You are correct, it boils down to your own perceptions. There is no hard and fast "18 means this" so what it means to me may be different to you.

Ultimately the campaign itself will dictate what the players should be. If a player is looking to be an x-man and beyond normal, higher stats fit that.

In my world, my NPCs fit the mould for what I feel a stat for normal people are.

A typical laborer in my world would be S10-12, D10, C10, I10, W10, Ch10. That represents a baseline normal person who relies on physicality to make a living.

A gladiator NPC may be S14, D12, C12, I10, W10, Ch12 to denote superior physical traits and an ability for showmanship above and beyond "the norm".

A scholar would be 10s across the board except he may have an Int of 14 to denote a very sharp individual.

My PCs typically have a primary stat of 16 so they are already a cut above normal people by a lot (considering that they will have three or four stats above 10) so it fits in my world.

If my PCs used 20 point or higher buys they would be toting 18s or higher which would put them in a whole different realm (to me, rather than being exceptional, they would be borderline super human at that point)

But again that is perception and how I stat out my NPCs.

Which is one of the reasons you have such different views of stats from many of the people posting here. For me, my standard NPC farmer uses the Elite Array 15,14,13,12,10,8, + stat racial mod. Exceptional NPCs will have +2 to all but the 8. So the players have 20s at start are not that much better than their strong foes, but are noticably better than an average person (who may have a 17). PCs roll stats (3 sets of 4d6, pick the set they like), and in the current game they have between 21 and 35 point buy. Amusingly enough, the 2 with the lowest point buy are the biggest threats to what I throw at them, and both are weaker in their primary function than they initially stated up for 15 point buy.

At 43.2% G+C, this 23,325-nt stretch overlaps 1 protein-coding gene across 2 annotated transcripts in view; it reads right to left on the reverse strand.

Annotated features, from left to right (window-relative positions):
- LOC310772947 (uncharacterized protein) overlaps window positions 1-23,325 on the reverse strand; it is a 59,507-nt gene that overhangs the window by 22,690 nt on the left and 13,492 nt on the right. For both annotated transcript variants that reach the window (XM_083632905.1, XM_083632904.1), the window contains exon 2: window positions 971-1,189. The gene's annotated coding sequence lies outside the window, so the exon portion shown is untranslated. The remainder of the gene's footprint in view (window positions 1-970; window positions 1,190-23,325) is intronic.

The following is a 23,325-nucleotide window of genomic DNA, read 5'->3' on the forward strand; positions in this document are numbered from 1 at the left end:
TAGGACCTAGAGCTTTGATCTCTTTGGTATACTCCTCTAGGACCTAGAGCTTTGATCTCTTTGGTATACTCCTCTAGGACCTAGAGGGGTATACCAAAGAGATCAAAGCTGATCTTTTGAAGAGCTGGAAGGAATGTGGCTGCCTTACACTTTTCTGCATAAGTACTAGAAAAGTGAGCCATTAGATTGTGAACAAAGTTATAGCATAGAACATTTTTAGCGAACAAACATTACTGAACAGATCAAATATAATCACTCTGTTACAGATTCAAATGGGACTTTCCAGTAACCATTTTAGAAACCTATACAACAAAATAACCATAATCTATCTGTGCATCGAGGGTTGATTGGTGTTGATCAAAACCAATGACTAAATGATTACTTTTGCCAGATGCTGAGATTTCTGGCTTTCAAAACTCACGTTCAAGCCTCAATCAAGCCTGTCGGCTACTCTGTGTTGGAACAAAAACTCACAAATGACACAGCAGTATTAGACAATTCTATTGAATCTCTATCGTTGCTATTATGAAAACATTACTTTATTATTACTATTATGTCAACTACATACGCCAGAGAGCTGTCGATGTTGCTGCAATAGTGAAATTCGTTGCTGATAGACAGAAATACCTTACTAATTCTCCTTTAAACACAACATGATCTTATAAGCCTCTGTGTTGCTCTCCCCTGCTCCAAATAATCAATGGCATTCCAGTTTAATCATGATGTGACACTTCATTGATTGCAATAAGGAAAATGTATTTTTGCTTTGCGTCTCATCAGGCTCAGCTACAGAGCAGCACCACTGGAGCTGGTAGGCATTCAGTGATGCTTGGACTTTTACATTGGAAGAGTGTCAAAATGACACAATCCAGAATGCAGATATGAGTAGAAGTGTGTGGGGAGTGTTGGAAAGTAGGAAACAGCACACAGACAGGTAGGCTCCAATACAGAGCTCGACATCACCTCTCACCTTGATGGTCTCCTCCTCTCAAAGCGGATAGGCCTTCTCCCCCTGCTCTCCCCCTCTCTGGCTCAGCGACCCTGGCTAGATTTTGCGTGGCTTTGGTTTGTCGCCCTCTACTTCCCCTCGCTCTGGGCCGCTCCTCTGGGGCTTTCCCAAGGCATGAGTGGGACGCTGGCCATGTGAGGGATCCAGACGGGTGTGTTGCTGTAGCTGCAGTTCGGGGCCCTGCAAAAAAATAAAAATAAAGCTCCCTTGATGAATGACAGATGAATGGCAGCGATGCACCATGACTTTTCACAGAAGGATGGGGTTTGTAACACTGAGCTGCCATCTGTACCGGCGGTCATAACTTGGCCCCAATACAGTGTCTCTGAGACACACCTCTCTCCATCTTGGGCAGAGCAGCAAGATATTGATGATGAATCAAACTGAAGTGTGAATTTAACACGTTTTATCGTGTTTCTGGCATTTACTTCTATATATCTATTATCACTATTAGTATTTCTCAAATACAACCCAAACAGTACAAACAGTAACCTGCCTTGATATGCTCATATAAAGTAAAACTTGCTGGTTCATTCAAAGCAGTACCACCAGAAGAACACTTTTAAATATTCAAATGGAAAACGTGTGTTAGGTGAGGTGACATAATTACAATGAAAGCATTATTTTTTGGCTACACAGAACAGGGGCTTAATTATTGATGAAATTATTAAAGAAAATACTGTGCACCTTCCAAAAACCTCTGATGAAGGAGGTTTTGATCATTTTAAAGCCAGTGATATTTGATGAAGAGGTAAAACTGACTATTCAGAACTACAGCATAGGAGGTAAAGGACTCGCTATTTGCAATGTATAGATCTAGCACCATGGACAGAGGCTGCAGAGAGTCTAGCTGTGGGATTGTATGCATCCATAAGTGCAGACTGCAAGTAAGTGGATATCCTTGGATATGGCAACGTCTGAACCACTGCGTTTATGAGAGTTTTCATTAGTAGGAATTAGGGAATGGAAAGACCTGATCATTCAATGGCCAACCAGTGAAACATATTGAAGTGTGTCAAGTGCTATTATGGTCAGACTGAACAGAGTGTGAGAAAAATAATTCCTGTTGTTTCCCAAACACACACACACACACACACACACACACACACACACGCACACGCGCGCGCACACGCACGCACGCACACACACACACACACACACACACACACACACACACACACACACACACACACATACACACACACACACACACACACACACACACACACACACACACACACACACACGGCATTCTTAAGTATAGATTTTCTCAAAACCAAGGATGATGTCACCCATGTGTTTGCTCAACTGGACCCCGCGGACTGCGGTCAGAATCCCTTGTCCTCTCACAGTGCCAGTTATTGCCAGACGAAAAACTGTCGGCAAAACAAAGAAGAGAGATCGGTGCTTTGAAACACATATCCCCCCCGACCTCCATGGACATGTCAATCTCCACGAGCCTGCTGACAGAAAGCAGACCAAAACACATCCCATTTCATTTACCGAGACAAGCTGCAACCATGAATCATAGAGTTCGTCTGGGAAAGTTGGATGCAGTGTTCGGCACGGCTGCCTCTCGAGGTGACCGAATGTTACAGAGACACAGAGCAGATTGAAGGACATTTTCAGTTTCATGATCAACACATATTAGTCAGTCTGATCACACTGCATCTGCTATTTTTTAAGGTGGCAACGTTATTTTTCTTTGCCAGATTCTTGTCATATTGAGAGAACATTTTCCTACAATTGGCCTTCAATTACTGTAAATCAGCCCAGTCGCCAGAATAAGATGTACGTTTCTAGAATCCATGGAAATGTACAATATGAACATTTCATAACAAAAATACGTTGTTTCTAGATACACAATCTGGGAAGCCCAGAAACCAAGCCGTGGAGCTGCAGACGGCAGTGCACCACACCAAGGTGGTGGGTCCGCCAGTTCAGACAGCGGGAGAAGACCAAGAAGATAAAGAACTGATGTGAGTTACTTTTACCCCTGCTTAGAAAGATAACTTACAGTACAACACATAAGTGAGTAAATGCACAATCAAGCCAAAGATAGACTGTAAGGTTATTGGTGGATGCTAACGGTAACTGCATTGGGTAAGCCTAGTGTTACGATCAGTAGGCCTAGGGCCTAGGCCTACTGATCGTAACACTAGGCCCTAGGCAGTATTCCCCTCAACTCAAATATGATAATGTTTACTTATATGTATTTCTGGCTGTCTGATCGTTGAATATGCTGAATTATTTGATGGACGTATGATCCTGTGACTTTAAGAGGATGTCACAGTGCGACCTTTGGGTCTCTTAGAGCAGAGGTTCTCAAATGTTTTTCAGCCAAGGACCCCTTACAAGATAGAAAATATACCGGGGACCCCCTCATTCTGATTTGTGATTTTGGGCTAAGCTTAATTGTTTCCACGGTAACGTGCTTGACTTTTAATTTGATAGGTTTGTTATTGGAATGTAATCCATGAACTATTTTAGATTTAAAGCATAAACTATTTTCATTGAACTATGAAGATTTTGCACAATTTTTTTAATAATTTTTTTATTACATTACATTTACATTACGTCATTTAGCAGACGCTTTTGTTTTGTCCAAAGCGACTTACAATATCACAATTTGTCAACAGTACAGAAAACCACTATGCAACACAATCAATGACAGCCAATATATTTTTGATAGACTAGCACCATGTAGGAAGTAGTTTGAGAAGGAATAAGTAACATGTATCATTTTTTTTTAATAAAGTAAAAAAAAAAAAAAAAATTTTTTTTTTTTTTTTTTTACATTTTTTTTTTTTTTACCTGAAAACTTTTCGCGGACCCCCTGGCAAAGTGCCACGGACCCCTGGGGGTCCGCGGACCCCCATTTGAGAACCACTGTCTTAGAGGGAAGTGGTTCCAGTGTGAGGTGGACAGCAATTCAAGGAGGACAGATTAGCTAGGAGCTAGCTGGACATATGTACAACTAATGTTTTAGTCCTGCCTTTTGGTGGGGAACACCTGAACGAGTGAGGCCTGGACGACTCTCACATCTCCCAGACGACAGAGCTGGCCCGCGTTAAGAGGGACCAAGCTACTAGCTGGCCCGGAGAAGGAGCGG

Its not just that high stats make you exceptional. Its has to be compared to the world in which the players are comparing themselves.


Caineach wrote:
Right, and I put a 18 IQ arround 160, as that is 4 standard deviations. A 180 would be 20-21. I never said an 18 was a shlep, only that it wasn't so rare that they should be prohibitted from players.

This is also more statistically valid. If you say that every plus or minus 2 INT is the equivalent of one standard deviation of IQ result, then an INT 12 is the high side of normal, INT 14 is the cut off for "gifted", INT 16 is Mensa material, and INT 18 is the point at which conventional methods of measure human intelligence fail.

A natural 18 also occurs on one out of every 216 rolls of 3d6, meaning that one out of every 216 people should have an INT score of at least 18. If you assume random distribution of the human racial bonus, that means that one in every 1296 people has an INT of 20, while INT scores of 21-25 are astronomically rare.


Mage Evolving wrote:
We just finished up our first 15 pt buy game and I think overall it went well. I think that I'm going to be giving out some additional ability points (based on role-playing) but I honestly don't know that it's needed.

Giving additional ability points based on role-playing and player actions is a really solid idea. Worked well for me thus far, I started doing it a few months back.


Aranna wrote: